Nearly 24 million of us were not yet born when thousands took to the streets to demand for human rights, democracy and an end to the one-party-state on July 7, 1990. It is widely regarded as one of the most significant constitutional moments in our history. Celebrating the moment thirty years on, it is worth asking ourselves how much Kenya has changed since and what are the implications for amending the constitution on its’ tenth birthday?
The uprising lasted for more than three days. By the time it was over, street protests had taken place in six towns. A Presidential directive to use “all necessary force to restore order” unleashed the police and general service unit on the non-violent march organisers, the public and looters who sought to take advantage of chaos. GSU officers raped and assaulted innocent by-standers as they stampeded through neighbourhoods. Protestors poured into Kenyatta National Hospital with police bullet wounds.
At least twenty people died. 1,056 others were charged in courts bearing visible injuries yet unrepresented by lawyers. Bail applications were denied or set at Kshs 10,000, a huge amount for most arrested. Many protestors sat in remand or prison for between two and 24 months after Saba Saba. Despite this, the Kenya Broadcasting Corporation, the only mass media station at the time, gave the events a black out. There were no registered human rights organisations or policing oversight agencies. Consequently, no police officers were prosecuted for using excessive force during Saba Saba.
Like all great events of history, there was no single actor or pathway that can take full responsibility for the organising of the uprising. Sometimes, it is just a spirit for change. The role of Kenneth Matiba, Charles Rubia and the “young turks” Raila Odinga, Isaiah Ngotho, Kariuki Gathitu, George Anyona and Njeru Kathangu is well told. Less well connected is the decade of resistance to the autocratic one-party regime that preceded this moment.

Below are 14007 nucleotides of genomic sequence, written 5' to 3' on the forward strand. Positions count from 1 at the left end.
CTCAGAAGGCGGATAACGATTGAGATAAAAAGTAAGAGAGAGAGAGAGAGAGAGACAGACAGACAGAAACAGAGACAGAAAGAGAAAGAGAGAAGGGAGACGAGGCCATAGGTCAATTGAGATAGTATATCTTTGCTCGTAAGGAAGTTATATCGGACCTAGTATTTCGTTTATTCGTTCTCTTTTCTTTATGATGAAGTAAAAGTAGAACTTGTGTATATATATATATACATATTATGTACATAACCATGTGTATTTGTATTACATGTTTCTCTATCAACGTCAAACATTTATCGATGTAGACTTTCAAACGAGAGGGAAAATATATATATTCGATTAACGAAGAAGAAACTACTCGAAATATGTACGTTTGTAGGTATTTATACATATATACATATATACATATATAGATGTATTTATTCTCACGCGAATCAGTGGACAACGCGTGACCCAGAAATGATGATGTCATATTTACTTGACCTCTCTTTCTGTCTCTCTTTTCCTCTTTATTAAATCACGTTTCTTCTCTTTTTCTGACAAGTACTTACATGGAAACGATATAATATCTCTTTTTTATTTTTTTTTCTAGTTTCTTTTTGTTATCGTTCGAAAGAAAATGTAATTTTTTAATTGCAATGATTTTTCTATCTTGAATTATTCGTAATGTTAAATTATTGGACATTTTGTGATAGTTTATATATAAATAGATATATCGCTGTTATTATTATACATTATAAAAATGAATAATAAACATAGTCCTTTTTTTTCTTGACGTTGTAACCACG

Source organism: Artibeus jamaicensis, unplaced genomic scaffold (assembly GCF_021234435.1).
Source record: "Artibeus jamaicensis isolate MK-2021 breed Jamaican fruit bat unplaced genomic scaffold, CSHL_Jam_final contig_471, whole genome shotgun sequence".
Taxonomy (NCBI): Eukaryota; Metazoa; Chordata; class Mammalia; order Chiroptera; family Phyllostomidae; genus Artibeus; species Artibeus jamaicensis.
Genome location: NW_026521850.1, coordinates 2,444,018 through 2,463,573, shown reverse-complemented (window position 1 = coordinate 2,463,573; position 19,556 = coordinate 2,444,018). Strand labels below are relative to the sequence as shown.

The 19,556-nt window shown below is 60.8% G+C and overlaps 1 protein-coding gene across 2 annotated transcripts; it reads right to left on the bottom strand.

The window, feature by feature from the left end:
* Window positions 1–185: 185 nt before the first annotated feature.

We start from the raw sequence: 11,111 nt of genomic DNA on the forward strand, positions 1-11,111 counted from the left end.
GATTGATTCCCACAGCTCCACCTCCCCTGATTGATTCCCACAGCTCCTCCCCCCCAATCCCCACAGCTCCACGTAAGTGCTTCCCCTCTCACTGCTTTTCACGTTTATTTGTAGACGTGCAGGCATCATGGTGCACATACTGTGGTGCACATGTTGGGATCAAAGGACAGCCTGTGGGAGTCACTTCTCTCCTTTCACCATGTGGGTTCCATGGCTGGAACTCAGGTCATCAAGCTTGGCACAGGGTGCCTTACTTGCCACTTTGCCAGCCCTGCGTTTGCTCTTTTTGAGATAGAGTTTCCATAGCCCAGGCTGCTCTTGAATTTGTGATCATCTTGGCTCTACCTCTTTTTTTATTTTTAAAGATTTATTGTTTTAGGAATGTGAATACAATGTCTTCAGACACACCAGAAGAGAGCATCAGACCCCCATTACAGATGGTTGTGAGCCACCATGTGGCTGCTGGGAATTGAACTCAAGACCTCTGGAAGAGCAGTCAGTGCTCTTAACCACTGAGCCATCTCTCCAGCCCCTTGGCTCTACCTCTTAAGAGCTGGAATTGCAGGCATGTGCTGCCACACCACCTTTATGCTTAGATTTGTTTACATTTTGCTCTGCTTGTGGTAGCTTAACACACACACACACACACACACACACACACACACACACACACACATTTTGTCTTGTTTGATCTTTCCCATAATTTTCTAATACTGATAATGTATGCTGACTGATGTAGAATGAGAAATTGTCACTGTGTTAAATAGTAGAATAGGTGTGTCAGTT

Without a single hashtag, countless strikes, boycotts, public gatherings and associations were organised over the eighties. In 1986 alone, 42,000 workers participated 65 strikes that called for workers to have a five-day week, work less than 12 hours a day and be paid on time and in full. Farmers challenged corruption, police brutality and arbitrary Government taxes and interference in their association’s affairs. Students boycotted classes to protest unsafe and unhygienic conditions, sub-standard teaching and teaching equipment.
Dissent was costly. Expressing a political opinion could lead you to being “disappeared”, detained without trial, denied legal, medical care and food and tortured with water, beating and electrocution. Unable to organise openly, legitimate and non-violent dissent inevitably went underground. In 1986, five underground organisations formed the United Movement for Democracy in Kenya (UMOJA) in London. All this energy built up to July 7 1990.
Hundreds of demonstrators were denied their constitutional rights to assembly and to call for the full implementation of the constitution, an end to police brutality and human rights last Tuesday. Protestors were chased, subjected to teargas but largely spared the gory violence we saw in 1990. Sixty-three protestors were arrested and detained across four police stations in Nairobi.
While it may seem similar, it would be self-deceiving to think nothing has changed. A “Nothing has changed” mindset is a form of auto-pilot thinking. Trapped in a past disappointment or a world view, it is impossible to learn, remain agile or create a new context for ourselves.
Unlike 1990, community organisers not lawyers and politicians were in the forefront. Women like Wanjiru Njira and other leaders from social justice centres led the protests. Protests were non-violent, digitally connected online and bail money was raised from the public. Lawyers from human rights organisations were visibly present at all the police stations. Unlike thirty years ago, everyone who was arrested was released the same day on the instructions of the National Police and the Interior Ministry leadership.
If the Saba Saba spirit is alive and well thirty years on, what else needs our focus? We may not need the Building Bridges report to know that many laws and practises need reform. We could start with those that relate to sedition and assembly. Do we really need officers to continue criminalising protestors by taking their fingerprints when they have spent the day holding up banners with their views? Do we need new police conduct guidelines on managing public demonstrations? Could our Members of Parliament rededicate themselves to reviewing all laws that are not a match for our constitution? That too, would be an expression of the Saba Saba spirit.
This article was also published in the Saturday Standard July 11 2020.